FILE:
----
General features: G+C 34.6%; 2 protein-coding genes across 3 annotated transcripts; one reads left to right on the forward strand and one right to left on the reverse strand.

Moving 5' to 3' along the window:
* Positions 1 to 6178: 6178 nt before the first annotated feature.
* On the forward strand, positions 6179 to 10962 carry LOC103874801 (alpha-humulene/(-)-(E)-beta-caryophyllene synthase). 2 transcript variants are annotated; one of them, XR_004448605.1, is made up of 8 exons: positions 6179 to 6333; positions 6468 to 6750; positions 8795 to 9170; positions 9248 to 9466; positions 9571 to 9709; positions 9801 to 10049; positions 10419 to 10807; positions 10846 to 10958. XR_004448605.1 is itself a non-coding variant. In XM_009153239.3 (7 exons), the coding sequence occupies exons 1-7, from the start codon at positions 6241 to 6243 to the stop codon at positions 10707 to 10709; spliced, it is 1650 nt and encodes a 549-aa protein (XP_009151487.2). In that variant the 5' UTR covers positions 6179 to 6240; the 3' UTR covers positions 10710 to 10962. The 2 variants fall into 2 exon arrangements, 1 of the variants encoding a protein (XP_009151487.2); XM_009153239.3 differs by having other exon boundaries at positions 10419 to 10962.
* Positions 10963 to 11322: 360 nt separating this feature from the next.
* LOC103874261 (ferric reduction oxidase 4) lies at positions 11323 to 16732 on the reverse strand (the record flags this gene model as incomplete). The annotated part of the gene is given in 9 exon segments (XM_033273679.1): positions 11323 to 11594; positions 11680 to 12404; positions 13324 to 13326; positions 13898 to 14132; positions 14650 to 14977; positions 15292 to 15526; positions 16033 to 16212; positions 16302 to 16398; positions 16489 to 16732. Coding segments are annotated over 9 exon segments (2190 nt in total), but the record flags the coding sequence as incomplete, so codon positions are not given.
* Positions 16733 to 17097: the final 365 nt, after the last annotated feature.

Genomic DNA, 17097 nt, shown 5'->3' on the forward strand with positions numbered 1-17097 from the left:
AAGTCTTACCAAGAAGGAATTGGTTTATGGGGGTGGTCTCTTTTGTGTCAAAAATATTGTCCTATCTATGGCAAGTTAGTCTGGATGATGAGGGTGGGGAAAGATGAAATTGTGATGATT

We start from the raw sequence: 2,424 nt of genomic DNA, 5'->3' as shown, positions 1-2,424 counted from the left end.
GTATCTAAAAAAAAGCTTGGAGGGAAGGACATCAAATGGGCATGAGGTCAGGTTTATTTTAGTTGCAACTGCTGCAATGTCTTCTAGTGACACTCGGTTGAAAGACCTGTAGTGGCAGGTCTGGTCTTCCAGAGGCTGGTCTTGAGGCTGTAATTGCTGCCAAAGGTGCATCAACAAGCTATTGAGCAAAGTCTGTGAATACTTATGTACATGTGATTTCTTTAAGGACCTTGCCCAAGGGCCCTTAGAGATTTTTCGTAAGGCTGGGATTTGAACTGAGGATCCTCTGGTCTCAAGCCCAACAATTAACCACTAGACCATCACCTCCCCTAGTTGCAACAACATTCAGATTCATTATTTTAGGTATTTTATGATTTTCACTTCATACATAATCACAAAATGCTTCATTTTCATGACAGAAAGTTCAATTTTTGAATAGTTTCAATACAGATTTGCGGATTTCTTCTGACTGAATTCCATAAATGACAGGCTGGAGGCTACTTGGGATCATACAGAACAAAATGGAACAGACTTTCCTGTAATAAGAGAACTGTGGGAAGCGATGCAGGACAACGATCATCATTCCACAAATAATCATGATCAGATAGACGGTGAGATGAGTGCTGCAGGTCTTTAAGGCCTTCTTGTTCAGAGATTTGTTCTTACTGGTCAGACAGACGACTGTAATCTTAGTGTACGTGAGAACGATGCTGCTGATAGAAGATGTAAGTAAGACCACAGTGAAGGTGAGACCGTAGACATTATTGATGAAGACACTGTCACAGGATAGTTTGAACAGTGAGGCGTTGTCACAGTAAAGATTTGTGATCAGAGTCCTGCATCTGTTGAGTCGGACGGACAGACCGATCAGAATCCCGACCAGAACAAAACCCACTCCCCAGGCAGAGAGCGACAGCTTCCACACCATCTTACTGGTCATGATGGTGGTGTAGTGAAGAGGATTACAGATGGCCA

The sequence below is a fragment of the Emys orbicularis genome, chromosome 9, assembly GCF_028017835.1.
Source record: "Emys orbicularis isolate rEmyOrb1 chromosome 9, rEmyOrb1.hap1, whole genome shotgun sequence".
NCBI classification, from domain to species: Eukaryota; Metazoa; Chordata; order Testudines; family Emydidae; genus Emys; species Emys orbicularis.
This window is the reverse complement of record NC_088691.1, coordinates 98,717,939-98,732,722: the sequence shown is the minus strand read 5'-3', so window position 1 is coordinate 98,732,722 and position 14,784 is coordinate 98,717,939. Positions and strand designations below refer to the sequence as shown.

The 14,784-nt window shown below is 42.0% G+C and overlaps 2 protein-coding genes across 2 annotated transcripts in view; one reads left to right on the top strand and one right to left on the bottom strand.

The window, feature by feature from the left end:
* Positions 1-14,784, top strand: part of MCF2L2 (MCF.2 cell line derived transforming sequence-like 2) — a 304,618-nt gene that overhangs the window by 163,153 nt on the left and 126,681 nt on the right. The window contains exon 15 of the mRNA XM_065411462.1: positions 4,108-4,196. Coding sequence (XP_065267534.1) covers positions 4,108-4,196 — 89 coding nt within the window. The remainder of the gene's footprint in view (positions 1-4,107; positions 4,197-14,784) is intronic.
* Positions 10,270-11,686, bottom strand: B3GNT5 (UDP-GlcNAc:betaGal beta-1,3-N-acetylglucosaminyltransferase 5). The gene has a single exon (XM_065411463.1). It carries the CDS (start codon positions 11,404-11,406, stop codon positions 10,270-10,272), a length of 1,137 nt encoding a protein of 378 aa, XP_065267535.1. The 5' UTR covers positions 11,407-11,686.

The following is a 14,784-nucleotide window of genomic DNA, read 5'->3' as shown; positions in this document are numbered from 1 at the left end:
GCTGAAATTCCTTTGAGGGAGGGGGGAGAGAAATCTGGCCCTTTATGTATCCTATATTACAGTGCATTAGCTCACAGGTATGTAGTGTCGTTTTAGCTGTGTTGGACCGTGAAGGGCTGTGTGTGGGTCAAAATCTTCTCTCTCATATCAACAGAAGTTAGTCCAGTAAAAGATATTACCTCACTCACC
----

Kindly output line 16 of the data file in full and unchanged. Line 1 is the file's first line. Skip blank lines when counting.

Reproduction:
The 14,784-nt window shown below is 42.0% G+C and overlaps 2 protein-coding genes across 2 annotated transcripts in view; one reads left to right on the top strand and one right to left on the bottom strand.